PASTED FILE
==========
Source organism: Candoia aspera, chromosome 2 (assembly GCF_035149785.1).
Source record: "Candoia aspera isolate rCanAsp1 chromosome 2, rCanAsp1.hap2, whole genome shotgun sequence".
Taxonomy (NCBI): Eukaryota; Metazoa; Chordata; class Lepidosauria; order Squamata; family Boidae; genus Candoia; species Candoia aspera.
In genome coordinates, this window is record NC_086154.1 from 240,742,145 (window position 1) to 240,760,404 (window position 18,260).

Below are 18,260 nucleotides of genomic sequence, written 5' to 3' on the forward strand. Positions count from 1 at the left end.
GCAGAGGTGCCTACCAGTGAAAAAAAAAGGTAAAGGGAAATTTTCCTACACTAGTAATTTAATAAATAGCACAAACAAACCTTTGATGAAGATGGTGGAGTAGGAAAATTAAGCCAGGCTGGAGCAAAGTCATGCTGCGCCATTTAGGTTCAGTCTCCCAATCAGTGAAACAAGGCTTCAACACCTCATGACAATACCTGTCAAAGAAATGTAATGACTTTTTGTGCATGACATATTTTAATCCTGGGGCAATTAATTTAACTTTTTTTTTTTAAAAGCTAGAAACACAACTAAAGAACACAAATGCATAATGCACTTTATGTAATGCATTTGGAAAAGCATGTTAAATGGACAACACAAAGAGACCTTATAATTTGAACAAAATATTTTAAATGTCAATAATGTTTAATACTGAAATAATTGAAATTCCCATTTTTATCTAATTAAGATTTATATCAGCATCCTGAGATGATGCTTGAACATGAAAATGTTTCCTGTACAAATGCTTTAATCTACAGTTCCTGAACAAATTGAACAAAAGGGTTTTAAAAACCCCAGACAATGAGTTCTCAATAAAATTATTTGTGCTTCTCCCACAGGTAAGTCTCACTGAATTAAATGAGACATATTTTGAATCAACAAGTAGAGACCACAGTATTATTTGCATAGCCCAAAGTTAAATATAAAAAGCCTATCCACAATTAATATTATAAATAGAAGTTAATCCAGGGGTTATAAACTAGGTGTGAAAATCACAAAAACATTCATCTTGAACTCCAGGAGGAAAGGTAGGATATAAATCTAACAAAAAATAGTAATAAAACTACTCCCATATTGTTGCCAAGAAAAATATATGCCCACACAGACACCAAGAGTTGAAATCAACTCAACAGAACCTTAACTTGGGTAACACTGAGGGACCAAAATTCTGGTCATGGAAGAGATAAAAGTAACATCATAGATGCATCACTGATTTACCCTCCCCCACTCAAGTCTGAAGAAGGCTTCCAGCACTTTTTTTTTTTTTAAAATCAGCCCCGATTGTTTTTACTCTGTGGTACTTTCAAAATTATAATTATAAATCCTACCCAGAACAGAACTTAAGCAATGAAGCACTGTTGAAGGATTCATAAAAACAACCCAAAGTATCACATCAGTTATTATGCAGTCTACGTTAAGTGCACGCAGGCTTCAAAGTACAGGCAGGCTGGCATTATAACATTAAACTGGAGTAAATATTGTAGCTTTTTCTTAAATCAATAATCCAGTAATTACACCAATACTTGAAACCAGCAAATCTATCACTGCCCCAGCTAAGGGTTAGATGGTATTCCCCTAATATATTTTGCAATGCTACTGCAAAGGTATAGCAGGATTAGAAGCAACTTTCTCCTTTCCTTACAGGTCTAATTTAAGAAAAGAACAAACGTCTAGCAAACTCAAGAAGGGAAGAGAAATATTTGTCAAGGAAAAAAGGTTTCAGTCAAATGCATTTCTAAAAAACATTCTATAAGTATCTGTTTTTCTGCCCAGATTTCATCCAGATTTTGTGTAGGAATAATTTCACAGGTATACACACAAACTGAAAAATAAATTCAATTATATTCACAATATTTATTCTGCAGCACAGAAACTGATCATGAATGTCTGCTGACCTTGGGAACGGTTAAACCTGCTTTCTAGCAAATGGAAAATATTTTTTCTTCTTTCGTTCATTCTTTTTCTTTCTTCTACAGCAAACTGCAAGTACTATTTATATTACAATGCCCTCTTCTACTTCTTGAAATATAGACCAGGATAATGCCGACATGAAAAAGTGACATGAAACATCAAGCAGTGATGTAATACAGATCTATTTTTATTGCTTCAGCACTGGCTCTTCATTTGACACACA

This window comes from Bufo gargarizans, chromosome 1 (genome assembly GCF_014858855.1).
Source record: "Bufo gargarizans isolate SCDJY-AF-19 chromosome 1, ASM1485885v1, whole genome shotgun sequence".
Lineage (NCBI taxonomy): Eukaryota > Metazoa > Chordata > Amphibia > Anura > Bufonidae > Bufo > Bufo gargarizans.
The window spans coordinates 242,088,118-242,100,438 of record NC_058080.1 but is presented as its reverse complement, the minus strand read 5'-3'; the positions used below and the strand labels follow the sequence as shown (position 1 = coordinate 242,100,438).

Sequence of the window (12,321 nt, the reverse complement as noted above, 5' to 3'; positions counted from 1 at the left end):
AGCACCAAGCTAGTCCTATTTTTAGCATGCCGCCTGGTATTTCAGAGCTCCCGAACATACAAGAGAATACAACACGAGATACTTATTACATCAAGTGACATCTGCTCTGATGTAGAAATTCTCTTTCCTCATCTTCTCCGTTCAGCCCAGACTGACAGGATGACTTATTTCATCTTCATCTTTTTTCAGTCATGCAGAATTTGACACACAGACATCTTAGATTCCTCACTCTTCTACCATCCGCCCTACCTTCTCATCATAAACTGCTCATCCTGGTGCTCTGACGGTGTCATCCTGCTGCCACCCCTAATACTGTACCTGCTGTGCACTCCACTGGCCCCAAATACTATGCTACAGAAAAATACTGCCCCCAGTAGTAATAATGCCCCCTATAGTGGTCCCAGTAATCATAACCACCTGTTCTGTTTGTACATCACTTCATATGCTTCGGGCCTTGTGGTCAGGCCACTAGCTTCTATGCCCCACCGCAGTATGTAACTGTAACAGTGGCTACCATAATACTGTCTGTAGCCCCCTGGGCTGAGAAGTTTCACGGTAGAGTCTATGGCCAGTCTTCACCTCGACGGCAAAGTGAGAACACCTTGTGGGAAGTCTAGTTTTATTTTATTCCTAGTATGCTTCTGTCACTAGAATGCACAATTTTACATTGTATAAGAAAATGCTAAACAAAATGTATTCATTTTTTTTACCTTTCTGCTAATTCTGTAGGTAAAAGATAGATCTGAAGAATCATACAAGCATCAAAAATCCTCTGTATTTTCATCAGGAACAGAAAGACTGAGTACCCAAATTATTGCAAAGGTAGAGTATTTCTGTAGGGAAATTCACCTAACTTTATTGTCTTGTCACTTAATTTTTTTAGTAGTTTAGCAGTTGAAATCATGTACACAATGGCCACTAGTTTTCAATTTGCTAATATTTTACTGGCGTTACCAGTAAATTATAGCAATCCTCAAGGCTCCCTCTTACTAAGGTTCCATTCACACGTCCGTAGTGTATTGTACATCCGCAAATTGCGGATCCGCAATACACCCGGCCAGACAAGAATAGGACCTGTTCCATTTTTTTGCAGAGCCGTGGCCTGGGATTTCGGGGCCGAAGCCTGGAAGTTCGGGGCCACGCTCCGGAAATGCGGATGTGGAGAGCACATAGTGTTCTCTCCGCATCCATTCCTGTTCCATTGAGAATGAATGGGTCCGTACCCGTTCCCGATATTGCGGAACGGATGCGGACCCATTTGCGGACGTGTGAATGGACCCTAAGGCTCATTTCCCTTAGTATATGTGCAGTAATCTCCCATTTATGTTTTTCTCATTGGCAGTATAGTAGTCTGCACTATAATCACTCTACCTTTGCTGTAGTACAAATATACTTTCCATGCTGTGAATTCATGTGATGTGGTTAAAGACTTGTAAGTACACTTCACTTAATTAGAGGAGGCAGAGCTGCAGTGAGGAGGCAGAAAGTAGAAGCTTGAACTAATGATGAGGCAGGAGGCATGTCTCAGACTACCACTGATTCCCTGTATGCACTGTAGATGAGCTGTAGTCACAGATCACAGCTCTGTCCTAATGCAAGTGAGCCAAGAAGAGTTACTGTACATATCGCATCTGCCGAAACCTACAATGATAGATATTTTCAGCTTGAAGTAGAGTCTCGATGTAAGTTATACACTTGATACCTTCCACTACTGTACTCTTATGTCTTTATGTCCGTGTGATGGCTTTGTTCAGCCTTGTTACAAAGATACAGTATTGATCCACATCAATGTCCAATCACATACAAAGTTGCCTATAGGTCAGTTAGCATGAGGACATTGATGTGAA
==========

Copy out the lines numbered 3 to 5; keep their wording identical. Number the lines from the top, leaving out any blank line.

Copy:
Taxonomy (NCBI): Eukaryota; Metazoa; Chordata; class Lepidosauria; order Squamata; family Boidae; genus Candoia; species Candoia aspera.
In genome coordinates, this window is record NC_086154.1 from 240,742,145 (window position 1) to 240,760,404 (window position 18,260).

Below are 18,260 nucleotides of genomic sequence, written 5' to 3' on the forward strand. Positions count from 1 at the left end.